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What is a meniscus and what does it do?

The meniscus is a type of tissue (cartilage) that acts as a shock absorber and sits between the femur and tibia (knee joint). The main function of the meniscus is to take on part of the load transmitted from the upper limb to the lower limb during weight-bearing movements such as walking, running, stairs, squatting, and other activities.

In addition, the meniscus absorbs a proportion of the shock transmitted from the lower limb to the upper limb as well as provides stability to the knee joint.

Meniscus tears usually occur due to a twisting-type mechanism or during an impact injury.

Illustration with callouts of the meniscus

Common causes of meniscus tears include:

  • Sports injuries
  • Twisting/torsion injury (i.e., the knee is bent and rotated in an awkward position causing a twisting force to be applied to the meniscus)
  • Direct impact (what you experience if you trip over or kneel on your knee)
  • A hereditary factor (some people are simply more likely to get a meniscus tear than others)
  • Aging (because the meniscus becomes weaker over time, it is more susceptible to tears)

Treatment options for meniscus tears include:

Rest and supportive taping. This conservative approach can be used to ease the symptoms, allow the meniscus to heal, and prevent any further damage.

NSAIDs Medication. This can be used to reduce pain and inflammation.

Corticosteroid injection (injections given directly into the knee joint to reduce pain and inflammation). This is usually only recommended if the tear is small and the person affected is young.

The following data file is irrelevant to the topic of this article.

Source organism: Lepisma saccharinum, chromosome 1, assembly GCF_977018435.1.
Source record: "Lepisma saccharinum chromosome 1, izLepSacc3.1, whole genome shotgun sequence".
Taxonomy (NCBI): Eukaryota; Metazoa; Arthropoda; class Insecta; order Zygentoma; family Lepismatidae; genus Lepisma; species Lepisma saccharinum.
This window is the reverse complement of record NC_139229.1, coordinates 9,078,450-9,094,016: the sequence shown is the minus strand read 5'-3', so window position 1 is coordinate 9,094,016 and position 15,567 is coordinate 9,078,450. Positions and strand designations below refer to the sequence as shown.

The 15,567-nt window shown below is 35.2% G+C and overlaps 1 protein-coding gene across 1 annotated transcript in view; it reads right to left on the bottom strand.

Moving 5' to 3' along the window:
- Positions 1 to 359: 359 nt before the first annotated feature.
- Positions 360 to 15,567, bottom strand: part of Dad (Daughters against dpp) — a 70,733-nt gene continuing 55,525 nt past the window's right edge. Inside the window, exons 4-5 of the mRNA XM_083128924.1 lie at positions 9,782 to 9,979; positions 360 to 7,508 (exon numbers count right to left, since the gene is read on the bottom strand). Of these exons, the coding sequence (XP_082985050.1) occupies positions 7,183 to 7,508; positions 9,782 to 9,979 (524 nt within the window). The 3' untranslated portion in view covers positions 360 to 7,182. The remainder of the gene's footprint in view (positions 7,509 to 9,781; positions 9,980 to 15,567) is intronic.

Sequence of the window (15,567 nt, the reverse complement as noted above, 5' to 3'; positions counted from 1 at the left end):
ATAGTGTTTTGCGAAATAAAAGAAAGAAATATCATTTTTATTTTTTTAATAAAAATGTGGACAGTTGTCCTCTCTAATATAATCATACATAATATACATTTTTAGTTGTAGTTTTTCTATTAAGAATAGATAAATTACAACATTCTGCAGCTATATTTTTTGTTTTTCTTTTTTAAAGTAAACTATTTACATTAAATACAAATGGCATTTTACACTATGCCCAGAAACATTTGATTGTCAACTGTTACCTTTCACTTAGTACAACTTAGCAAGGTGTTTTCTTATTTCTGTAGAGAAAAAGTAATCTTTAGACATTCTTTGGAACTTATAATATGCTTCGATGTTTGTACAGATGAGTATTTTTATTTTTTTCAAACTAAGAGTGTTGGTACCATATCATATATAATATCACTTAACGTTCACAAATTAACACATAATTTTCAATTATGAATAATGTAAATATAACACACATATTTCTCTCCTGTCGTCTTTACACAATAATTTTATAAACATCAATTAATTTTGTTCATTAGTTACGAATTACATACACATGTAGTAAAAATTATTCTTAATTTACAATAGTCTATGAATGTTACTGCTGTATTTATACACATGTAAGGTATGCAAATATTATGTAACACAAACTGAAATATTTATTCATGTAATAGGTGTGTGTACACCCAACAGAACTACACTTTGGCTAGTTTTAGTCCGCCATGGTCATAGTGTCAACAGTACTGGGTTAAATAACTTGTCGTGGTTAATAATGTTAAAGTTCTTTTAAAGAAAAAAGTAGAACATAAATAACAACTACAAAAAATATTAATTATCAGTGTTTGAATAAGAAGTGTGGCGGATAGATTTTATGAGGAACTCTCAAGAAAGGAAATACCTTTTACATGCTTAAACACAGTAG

Orthopedic PRP or Stem Cell Therapy. In certain cases, stem cell treatments can be used to actively treat damaged meniscus tissue.

Surgery. The meniscus can be repaired or partially removed through a minimally-invasive surgery (arthroscopy).

Recovery time following surgery for a meniscus tear

Recovery time after meniscus surgery is quick.

Most people are off their feet and require crutches for 2-3 days, full recovery takes 6-8 weeks, and full return to sports at 3 months or sooner.

How to prevent meniscus tears

While no specific exercises can prevent meniscus tears, strengthening the muscles around your knees will help to protect them.

If you do experience an injury or pain in your knees, talk with an orthopedic specialist about ways to improve your strength so you can reduce your risk of meniscus tears.

Another helpful strategy to try and reduce the risk of a meniscus tear is to maintain a healthy weight. Exercising regularly and maintaining a good diet with plenty of anti-inflammatory foods can help reduce the risk of meniscus tears.

When to see an orthopedic specialist for a suspected meniscus tear

  • Pain when you are active, especially with repetitive movements such as running, pivoting on the knee, or kneeling.
  • Weakness in the legs, loss of balance, and difficulty standing up from a seated position due to pain.
  • Tenderness to touch near your knee joint or bump on the inside of your knee.
  • A doctor has diagnosed you with a meniscus tear but surgery was not recommended and the symptoms continue to persist.